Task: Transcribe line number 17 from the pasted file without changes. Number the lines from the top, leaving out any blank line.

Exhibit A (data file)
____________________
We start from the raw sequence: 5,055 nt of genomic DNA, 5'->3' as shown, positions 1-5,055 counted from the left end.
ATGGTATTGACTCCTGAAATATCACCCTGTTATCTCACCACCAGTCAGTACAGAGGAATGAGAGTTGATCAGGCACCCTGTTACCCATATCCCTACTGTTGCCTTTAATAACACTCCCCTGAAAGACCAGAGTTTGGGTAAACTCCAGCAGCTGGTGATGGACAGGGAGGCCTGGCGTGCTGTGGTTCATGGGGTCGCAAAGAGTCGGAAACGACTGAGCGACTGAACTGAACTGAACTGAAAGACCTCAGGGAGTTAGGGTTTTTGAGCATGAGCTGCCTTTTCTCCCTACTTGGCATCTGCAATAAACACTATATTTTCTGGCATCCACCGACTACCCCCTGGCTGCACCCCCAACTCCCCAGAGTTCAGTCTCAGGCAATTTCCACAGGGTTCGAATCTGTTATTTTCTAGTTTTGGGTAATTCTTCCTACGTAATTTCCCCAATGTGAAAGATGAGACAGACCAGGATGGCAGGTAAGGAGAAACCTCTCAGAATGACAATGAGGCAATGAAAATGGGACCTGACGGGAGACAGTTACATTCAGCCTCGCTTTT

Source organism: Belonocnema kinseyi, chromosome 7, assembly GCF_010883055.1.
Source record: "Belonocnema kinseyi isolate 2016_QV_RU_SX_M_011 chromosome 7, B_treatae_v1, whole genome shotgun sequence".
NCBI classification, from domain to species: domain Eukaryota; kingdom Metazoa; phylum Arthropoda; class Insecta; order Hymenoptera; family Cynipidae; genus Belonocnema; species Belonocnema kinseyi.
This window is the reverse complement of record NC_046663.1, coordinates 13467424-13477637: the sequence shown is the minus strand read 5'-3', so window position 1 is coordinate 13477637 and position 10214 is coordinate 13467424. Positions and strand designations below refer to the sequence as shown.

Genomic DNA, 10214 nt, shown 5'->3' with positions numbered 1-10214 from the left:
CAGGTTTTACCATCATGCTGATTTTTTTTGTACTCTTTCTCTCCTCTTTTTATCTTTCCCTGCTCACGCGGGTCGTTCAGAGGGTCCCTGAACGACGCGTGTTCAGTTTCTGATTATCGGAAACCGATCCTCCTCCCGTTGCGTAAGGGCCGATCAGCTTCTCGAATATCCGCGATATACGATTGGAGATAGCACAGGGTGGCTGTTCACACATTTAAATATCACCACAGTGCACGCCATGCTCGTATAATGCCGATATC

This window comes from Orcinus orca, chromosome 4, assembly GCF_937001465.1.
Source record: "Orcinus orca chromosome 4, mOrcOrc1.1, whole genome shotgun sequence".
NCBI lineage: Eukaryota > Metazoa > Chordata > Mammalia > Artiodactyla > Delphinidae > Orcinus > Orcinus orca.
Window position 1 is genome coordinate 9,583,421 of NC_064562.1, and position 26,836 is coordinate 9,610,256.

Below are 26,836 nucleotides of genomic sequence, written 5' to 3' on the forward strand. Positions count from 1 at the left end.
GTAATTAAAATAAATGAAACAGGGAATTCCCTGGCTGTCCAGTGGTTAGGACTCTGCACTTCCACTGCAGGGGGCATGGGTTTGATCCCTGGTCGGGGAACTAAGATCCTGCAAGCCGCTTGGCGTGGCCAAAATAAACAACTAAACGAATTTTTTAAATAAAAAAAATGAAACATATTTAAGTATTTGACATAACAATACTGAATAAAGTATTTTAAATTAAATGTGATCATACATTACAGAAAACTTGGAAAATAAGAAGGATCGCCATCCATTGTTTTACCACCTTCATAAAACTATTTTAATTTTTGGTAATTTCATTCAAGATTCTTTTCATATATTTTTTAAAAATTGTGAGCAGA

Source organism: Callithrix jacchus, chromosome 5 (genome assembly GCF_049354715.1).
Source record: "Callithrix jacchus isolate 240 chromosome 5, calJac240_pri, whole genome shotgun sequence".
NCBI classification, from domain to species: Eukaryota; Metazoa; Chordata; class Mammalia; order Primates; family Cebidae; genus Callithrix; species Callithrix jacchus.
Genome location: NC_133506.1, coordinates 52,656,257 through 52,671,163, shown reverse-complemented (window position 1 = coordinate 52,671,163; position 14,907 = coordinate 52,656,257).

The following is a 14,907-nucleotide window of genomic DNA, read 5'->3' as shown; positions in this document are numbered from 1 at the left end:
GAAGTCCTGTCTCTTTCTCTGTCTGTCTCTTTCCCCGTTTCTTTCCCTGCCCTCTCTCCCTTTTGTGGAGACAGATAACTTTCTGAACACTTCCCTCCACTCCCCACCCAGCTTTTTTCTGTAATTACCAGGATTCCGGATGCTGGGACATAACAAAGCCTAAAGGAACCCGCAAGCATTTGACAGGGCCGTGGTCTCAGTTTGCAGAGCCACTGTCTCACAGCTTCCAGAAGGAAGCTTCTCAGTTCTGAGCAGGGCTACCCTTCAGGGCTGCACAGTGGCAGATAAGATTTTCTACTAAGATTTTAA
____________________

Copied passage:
NCBI classification, from domain to species: Eukaryota; Metazoa; Chordata; class Mammalia; order Primates; family Cebidae; genus Callithrix; species Callithrix jacchus.